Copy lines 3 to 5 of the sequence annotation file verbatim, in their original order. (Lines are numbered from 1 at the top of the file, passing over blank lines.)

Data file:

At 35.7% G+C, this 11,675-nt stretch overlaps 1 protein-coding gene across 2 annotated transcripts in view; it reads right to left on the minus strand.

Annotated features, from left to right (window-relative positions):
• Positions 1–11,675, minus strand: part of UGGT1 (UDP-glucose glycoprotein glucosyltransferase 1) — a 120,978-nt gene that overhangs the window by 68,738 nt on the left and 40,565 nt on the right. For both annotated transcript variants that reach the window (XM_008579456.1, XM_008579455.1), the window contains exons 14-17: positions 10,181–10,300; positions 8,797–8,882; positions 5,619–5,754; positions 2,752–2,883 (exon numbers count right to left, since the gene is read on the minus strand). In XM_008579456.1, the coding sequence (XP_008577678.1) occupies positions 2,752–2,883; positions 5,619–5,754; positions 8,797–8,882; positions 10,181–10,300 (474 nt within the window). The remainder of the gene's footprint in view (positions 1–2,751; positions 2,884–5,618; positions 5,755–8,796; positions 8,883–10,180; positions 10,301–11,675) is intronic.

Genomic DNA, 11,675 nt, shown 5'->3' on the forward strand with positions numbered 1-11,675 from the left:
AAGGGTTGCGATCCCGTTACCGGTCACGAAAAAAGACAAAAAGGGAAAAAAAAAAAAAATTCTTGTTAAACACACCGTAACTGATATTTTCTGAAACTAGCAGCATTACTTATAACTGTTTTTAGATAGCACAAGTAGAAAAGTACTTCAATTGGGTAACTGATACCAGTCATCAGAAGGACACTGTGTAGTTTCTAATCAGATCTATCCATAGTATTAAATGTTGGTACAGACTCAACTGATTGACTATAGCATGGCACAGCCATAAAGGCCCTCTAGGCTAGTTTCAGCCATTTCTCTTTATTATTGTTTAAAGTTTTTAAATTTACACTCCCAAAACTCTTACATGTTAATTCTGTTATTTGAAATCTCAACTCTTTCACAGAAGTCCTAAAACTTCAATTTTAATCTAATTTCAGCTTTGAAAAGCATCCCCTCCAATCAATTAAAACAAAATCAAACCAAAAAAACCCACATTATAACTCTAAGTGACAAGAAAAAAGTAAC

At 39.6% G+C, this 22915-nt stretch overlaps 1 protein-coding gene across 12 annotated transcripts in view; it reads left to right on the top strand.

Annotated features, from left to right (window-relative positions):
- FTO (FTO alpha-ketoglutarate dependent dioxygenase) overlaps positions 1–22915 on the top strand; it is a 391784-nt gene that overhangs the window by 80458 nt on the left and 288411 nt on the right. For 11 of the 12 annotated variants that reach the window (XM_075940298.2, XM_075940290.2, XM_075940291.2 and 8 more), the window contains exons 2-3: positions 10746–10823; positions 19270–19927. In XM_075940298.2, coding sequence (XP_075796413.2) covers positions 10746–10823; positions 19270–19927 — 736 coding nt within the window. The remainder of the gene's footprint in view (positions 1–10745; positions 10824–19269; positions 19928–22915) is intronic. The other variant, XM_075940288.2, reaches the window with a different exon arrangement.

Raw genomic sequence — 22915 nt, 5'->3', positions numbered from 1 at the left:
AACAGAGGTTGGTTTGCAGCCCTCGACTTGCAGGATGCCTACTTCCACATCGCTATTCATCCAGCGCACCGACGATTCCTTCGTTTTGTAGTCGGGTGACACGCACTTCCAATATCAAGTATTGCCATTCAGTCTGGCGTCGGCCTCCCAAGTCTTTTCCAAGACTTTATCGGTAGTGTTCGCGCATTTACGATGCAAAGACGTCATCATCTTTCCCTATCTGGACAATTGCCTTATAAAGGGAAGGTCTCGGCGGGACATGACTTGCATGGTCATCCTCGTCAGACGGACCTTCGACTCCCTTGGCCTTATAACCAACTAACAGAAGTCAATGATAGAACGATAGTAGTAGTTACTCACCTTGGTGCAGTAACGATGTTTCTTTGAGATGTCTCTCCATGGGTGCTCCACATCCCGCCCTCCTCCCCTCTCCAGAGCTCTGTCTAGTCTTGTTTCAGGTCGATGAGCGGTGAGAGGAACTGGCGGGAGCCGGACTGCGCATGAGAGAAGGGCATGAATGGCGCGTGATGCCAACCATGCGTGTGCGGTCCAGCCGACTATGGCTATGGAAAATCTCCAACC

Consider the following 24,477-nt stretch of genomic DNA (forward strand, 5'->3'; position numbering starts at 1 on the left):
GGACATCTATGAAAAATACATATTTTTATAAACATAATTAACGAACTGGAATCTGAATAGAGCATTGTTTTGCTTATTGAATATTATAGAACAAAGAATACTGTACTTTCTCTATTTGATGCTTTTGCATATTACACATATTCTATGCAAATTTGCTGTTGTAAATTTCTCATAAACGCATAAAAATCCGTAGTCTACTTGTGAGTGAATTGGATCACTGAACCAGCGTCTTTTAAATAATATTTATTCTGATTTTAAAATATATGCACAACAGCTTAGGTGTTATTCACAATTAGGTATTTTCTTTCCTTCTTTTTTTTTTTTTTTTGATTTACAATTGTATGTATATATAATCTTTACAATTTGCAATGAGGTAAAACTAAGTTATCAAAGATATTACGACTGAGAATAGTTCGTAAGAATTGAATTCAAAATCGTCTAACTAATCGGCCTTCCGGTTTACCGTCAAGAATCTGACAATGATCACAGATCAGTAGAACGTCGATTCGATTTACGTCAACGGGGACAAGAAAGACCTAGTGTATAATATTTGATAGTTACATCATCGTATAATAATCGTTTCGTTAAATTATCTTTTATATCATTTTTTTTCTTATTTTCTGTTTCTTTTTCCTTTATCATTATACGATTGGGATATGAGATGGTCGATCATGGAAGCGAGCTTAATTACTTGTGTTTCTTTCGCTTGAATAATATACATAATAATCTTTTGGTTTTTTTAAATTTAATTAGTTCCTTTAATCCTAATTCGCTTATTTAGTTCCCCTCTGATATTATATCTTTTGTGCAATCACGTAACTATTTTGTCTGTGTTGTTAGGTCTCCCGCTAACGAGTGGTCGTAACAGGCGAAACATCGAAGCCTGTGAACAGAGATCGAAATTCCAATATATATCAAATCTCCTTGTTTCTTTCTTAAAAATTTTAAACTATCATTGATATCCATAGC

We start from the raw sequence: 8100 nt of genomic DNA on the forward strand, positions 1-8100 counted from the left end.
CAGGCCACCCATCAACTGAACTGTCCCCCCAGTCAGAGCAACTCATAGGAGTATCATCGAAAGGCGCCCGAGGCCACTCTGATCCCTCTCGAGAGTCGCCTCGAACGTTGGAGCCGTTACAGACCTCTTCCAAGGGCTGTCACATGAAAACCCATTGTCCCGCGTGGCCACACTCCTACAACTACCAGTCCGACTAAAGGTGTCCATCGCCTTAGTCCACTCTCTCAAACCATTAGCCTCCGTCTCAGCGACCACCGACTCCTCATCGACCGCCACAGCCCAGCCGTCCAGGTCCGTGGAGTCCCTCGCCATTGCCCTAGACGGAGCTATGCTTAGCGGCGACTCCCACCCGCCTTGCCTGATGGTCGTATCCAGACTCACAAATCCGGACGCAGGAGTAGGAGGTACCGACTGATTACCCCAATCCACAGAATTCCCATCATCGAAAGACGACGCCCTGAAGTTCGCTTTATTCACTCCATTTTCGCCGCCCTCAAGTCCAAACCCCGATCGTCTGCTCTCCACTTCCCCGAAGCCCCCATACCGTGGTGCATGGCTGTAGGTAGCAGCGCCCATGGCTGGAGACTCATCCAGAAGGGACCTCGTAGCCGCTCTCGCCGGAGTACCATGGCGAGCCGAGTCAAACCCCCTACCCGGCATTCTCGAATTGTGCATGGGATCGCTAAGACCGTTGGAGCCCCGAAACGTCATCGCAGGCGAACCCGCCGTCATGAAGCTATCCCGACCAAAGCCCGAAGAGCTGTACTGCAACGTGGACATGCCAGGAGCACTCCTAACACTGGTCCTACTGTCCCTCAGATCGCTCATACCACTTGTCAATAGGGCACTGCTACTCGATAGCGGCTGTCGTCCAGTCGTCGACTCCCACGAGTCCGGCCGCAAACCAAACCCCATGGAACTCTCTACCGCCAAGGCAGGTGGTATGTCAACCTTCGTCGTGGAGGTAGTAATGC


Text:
• Positions 1–11,675, minus strand: part of UGGT1 (UDP-glucose glycoprotein glucosyltransferase 1) — a 120,978-nt gene that overhangs the window by 68,738 nt on the left and 40,565 nt on the right. For both annotated transcript variants that reach the window (XM_008579456.1, XM_008579455.1), the window contains exons 14-17: positions 10,181–10,300; positions 8,797–8,882; positions 5,619–5,754; positions 2,752–2,883 (exon numbers count right to left, since the gene is read on the minus strand). In XM_008579456.1, the coding sequence (XP_008577678.1) occupies positions 2,752–2,883; positions 5,619–5,754; positions 8,797–8,882; positions 10,181–10,300 (474 nt within the window). The remainder of the gene's footprint in view (positions 1–2,751; positions 2,884–5,618; positions 5,755–8,796; positions 8,883–10,180; positions 10,301–11,675) is intronic.

Genomic DNA, 11,675 nt, shown 5'->3' on the forward strand with positions numbered 1-11,675 from the left:
AAGGGTTGCGATCCCGTTACCGGTCACGAAAAAAGACAAAAAGGGAAAAAAAAAAAAAATTCTTGTTAAACACACCGTAACTGATATTTTCTGAAACTAGCAGCATTACTTATAACTGTTTTTAGATAGCACAAGTAGAAAAGTACTTCAATTGGGTAACTGATACCAGTCATCAGAAGGACACTGTGTAGTTTCTAATCAGATCTATCCATAGTATTAAATGTTGGTACAGACTCAACTGATTGACTATAGCATGGCACAGCCATAAAGGCCCTCTAGGCTAGTTTCAGCCATTTCTCTTTATTATTGTTTAAAGTTTTTAAATTTACACTCCCAAAACTCTTACATGTTAATTCTGTTATTTGAAATCTCAACTCTTTCACAGAAGTCCTAAAACTTCAATTTTAATCTAATTTCAGCTTTGAAAAGCATCCCCTCCAATCAATTAAAACAAAATCAAACCAAAAAAACCCACATTATAACTCTAAGTGACAAGAAAAAAGTAAC